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India still faces rating cut risk despite reforms: S&P

Reuters
Oct 10, 2012 at 02:28pm IST

Mumbai: Ratings agency Standard & Poor's warned that India still faced a one-in-three chance of a credit rating downgrade within the next 24 months despite a new drive for economic reform that was launched in September. "A downgrade is likely if the country's economic growth prospects dim, its external position deteriorates, its political climate worsens, or fiscal reforms slow," it said in a report dated Tuesday and released on Wednesday.

India's benchmark 10-year bond yield edged up 2 basis points to 8.17 per cent after the S&P comments while the rupee extended losses to trade at 53.14 per dollar from 52.90, and stocks also fell further. India has a rating of BBB-, one notch above junk grade and the lowest investment rating in the so-called BRIC economies. S&P had downgraded India's rating outlook to negative from stable in April.

India's outlook can be revised back to stable, the ratings agency said, if the government goes ahead with steps to reduce structural fiscal deficits, improve the investment climate, and increase growth prospects. "After a long wait, the government seems to have reignited reform efforts," it said.

India faces rating cut risk despite reforms: S&P

Standard & Poor's warned that India still faced a one-in-three chance of a credit rating downgrade within the next 24 months.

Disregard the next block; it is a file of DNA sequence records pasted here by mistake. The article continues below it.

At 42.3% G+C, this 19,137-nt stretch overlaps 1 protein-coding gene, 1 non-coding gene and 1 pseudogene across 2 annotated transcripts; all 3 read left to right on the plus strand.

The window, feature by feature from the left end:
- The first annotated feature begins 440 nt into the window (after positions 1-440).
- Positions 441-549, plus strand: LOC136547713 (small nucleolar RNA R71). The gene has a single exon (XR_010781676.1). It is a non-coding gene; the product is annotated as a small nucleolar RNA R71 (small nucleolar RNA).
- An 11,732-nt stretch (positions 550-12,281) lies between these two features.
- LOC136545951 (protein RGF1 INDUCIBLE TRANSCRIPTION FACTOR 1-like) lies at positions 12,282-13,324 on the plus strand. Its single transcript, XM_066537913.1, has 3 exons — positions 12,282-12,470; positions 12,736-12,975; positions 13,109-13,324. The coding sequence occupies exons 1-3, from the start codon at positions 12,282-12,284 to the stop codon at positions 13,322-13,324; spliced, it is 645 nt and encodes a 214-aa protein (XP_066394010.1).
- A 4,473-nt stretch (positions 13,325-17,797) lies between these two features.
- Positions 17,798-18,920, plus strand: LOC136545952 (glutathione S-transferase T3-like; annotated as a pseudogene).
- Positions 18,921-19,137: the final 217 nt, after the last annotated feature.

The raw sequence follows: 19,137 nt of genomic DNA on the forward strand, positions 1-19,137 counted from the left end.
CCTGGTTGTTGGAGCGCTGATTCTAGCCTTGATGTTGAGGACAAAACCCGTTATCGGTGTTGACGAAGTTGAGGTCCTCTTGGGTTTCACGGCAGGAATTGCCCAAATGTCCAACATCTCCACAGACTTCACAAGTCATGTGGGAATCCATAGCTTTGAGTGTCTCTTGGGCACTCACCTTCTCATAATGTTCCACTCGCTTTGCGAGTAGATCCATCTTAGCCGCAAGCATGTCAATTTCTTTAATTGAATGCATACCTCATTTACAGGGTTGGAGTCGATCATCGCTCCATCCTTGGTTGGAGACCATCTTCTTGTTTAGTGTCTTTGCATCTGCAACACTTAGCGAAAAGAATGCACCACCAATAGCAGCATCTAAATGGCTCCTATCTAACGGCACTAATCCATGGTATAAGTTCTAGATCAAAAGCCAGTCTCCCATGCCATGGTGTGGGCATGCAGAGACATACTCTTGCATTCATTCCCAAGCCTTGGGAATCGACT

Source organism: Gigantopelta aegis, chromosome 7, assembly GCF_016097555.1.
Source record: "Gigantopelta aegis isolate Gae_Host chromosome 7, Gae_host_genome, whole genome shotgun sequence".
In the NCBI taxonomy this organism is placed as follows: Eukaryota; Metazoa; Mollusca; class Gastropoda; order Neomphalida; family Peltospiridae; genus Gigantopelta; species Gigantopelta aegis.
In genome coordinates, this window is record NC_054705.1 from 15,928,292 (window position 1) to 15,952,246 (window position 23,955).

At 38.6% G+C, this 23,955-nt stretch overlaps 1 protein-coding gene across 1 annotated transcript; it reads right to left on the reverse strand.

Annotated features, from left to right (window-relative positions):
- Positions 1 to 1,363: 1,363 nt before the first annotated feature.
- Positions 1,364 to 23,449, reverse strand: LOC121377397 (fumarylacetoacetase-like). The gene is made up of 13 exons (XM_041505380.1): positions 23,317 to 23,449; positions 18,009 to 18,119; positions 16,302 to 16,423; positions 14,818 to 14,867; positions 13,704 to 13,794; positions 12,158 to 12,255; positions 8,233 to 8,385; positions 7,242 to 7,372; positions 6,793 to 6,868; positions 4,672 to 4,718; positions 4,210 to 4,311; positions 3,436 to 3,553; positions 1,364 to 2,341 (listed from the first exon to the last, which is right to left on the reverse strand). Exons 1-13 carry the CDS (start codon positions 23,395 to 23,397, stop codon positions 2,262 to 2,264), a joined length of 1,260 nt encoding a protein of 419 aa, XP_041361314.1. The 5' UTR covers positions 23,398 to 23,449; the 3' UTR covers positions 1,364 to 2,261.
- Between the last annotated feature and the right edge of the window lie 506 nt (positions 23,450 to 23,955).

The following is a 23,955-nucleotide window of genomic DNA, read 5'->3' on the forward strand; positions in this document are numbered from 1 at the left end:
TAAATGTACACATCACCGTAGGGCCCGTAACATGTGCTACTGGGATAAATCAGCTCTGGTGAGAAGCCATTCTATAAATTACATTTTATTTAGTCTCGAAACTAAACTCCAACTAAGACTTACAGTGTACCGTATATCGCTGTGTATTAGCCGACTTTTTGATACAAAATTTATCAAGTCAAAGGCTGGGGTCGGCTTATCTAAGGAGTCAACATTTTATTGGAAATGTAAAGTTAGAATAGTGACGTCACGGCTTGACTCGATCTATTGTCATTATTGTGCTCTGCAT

India's government last month announced long-awaited reforms as part of a package of measures aimed at reducing its deficit, reviving growth and staving off a ratings cut. It opened up India's supermarket sector to foreign chains and allowed more overseas investment in airlines and broadcasters in addition to increasing subsidised diesel prices.

Notwithstanding these measures, the ratings agency expects the government's fiscal deficit to be higher than the government's budgeted estimate, at 6 per cent of GDP for the financial year ending in March. "Weaker-than-expected tax receipts, owing to weaker economic growth, and higher-than-budgeted subsidies are the main reasons behind it," S&P said, referring to its deficit outlook.

In March, the government had estimated the fiscal deficit at 5.1 per cent of GDP for the ongoing financial year. S&P projects the current account deficit for the financial year to be 3.5 per cent of GDP, below last year's 4.5 per cent, given the inflow of foreign direct investment, and portfolio investments.

"However, if the current account deficit shows little improvements going forward, the country's external position could cease to be a supporting factor for the sovereign ratings," S&P said.

India's current account deficit shrank by 24 per cent in the April-June period from an all time high in the previous quarter, narrowly returning the balance of payments to surplus after an earlier worrying slide towards dangerous territory.

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